He Is the Wolf: A Conversation With Mark Lanegan
'Phantom Radio' is Mark Lanegan's ninth album, or maybe it's his 20th, or 50th. It's really a question of how you choose to count.
The challenge with putting together a complete Lanegan discography is that the guy hasn't stopped working since his first recording band, Screaming Trees, dropped 'Other Worlds' back in '85. That band's last record was released in '96, but even prior to that Lanegan was making solo records, collaborations and guest appearances. Maybe you know him from Queens of the Stone Age or Mad Season, or maybe from his records with Isobel Campbell or the Gutter Twins.
It's no wonder that so many artists want to work with Lanegan. He owns one of those rare voices that just keeps improving. The one-time grunge frontman has grown into a raspy elder statesman along the lines of Iggy Pop, Leonard Cohen and Nick Cave. He's one of those singers who somehow appeals to kids who weren't even thought of when his career began, yet does so without trying to match them. Mark Lanegan is Mark Lanegan, take it or leave it.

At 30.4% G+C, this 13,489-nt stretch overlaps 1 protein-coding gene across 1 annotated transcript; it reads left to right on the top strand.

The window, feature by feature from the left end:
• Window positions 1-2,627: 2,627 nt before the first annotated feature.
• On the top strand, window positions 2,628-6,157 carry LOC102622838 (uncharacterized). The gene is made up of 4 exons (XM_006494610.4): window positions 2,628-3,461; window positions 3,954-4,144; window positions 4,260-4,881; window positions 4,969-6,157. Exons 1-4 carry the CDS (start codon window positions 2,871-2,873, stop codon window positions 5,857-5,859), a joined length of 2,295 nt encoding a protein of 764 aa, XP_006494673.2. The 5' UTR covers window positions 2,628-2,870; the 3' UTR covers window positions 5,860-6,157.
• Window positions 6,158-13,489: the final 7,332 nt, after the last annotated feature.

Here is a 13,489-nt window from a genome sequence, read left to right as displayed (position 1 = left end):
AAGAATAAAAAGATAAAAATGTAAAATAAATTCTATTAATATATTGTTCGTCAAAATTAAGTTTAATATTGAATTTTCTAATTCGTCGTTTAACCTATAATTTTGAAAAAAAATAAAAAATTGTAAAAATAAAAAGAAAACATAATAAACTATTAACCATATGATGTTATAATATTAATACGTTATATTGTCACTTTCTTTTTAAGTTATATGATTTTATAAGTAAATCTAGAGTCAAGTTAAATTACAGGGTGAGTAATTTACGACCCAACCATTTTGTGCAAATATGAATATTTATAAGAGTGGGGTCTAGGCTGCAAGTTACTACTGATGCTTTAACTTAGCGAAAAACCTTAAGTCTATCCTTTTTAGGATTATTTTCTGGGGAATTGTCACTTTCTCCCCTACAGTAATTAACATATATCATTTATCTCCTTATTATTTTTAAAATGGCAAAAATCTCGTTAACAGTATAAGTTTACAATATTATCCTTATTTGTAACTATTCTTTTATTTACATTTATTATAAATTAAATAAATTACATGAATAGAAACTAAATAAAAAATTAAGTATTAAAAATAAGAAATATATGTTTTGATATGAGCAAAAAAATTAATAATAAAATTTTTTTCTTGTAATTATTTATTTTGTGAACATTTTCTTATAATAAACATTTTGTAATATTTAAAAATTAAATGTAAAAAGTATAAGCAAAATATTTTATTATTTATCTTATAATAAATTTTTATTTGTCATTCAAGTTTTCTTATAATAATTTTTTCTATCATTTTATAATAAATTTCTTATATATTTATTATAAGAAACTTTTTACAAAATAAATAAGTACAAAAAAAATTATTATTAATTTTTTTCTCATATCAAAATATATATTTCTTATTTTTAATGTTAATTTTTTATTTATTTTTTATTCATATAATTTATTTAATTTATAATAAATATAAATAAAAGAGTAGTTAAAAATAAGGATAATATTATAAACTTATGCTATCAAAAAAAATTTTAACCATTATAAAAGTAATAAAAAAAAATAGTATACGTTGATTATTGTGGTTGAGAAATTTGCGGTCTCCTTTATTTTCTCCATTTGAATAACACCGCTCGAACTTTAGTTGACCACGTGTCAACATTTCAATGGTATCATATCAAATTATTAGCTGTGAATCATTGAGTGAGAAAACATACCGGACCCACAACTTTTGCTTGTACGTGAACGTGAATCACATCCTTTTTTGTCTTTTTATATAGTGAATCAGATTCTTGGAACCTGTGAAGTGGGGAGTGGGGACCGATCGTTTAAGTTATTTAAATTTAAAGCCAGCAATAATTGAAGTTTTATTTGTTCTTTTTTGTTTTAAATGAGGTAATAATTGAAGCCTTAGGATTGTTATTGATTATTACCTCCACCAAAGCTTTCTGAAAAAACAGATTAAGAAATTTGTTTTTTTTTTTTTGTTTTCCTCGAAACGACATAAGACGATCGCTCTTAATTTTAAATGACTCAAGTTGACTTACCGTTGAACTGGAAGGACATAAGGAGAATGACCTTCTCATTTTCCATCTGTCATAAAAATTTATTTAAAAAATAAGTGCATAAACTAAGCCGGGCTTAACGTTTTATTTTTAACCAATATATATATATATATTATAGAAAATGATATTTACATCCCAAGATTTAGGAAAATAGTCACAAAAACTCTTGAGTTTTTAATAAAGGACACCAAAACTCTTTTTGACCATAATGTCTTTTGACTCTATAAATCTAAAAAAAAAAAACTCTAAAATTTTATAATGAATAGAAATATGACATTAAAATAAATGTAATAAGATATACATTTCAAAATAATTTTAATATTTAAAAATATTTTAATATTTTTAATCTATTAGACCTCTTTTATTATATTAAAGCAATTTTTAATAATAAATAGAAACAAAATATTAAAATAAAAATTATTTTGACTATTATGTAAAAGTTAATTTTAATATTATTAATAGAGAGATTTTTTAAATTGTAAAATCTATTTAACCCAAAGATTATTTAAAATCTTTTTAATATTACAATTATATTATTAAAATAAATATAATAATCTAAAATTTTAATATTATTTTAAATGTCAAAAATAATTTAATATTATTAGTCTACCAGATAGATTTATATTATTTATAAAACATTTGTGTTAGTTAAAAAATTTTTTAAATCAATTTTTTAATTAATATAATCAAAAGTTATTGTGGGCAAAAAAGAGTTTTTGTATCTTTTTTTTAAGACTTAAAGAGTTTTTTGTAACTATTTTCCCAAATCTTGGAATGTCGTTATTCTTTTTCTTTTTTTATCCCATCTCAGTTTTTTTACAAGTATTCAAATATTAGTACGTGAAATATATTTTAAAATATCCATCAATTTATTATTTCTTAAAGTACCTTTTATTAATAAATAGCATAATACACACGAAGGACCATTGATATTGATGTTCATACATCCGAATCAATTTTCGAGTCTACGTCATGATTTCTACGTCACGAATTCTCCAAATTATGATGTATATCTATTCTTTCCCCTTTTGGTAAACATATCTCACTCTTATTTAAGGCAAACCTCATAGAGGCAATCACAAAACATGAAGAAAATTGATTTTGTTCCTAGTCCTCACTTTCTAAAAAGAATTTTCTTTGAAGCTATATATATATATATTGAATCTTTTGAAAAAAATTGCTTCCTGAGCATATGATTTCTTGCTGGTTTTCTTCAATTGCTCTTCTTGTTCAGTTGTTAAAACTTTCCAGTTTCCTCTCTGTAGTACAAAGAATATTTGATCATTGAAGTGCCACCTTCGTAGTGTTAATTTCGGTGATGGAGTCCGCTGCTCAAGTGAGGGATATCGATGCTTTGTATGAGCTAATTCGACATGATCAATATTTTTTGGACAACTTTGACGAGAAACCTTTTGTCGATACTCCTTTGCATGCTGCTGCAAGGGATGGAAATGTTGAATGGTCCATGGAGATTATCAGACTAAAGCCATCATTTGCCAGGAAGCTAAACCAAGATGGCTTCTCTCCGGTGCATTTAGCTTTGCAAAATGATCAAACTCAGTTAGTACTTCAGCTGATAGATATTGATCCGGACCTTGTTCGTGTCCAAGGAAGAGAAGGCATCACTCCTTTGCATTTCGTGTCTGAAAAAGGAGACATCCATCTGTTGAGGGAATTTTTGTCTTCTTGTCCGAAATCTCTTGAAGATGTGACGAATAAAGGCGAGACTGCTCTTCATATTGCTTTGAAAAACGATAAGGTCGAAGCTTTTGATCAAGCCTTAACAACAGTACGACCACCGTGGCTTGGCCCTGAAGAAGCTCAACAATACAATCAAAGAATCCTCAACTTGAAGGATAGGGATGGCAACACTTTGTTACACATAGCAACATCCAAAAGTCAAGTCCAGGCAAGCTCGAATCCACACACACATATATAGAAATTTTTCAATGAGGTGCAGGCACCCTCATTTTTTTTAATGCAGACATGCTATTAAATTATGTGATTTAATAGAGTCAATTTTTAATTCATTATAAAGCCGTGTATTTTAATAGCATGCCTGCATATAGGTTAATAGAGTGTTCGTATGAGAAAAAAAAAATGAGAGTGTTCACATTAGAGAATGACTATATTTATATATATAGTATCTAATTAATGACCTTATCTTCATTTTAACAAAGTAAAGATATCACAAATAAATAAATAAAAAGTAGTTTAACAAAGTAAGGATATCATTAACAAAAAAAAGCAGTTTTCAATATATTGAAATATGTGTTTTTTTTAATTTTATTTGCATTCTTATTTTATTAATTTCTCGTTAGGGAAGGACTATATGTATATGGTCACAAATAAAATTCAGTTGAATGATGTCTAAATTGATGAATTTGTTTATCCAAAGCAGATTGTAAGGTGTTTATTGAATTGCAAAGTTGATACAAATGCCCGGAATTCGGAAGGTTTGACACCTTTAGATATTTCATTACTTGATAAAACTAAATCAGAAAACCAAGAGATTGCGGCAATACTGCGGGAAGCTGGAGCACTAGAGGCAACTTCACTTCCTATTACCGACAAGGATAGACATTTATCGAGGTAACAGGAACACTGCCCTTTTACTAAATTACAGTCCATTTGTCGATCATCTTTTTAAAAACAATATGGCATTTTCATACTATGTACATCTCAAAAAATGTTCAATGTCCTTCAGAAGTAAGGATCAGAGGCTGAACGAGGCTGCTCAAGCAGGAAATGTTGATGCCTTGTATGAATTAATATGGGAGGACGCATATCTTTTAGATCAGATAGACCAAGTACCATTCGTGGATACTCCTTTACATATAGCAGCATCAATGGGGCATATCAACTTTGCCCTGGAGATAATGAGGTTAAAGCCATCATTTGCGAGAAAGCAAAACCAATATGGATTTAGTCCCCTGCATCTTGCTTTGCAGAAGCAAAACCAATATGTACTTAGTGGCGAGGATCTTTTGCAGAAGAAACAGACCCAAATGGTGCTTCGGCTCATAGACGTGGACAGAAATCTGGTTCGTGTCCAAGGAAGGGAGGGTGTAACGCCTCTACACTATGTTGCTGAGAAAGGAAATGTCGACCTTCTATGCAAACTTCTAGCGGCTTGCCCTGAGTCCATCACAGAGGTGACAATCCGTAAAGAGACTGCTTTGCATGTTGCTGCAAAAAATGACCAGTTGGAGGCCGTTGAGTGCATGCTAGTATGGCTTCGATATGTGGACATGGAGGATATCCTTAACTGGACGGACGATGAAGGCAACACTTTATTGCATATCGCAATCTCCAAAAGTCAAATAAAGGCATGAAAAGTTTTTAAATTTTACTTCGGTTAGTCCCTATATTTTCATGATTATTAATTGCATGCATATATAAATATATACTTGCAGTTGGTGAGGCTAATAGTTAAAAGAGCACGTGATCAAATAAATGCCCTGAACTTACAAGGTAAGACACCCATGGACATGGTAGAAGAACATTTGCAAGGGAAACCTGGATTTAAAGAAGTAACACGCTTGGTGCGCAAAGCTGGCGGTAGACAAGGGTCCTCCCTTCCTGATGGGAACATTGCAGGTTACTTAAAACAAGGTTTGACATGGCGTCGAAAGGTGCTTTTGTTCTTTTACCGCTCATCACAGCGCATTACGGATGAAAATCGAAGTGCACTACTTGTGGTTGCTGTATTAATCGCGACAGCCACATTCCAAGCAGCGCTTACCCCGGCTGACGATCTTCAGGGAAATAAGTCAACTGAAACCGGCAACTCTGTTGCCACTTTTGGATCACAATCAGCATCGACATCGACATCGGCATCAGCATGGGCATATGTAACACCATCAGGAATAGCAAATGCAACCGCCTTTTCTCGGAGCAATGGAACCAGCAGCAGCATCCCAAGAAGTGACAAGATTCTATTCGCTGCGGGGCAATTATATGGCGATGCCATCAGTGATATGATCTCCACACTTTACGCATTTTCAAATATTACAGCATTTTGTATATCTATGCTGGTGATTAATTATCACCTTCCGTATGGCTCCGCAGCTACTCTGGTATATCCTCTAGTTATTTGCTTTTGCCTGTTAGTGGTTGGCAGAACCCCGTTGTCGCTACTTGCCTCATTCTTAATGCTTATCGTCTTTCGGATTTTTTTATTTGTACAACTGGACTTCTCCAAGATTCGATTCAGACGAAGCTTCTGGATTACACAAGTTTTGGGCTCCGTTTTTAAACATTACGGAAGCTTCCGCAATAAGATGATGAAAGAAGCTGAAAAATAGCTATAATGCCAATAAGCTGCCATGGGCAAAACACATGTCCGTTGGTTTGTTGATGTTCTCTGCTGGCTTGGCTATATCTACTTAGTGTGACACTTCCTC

I didn't know what to expect when I picked up the phone and dialed Lanegan's number. Here's a guy who has been through the wars, lost close friends, and entertains both a darkness and intensity in his songwriting. What dark abyss awaited me on the other end of the line?
Answer: None. Lanegan was thoughtful, forthright, and funny -- really funny. Within minutes the veneer of 'interview' was gone, and we were simply two old farts having a chat.
And here's the transcript.
I love the new album. I think the last time I was hit with this same feeling when hearing an album for the first time was Leonard Cohen's ‘I'm Your Man,’ so that's a long time ago.
Yeah, it's been a while.
I remember thinking, "Who's this old guy and why is he suddenly so relevant?" He really was. It just really hit home. Arguably you’re that same elder statesman for a new generation that Cohen was for ours. Are you getting that kind of feedback on the album?
Yeah, I'm getting sort of the weirdly positive “crowning achievement” kind of stuff.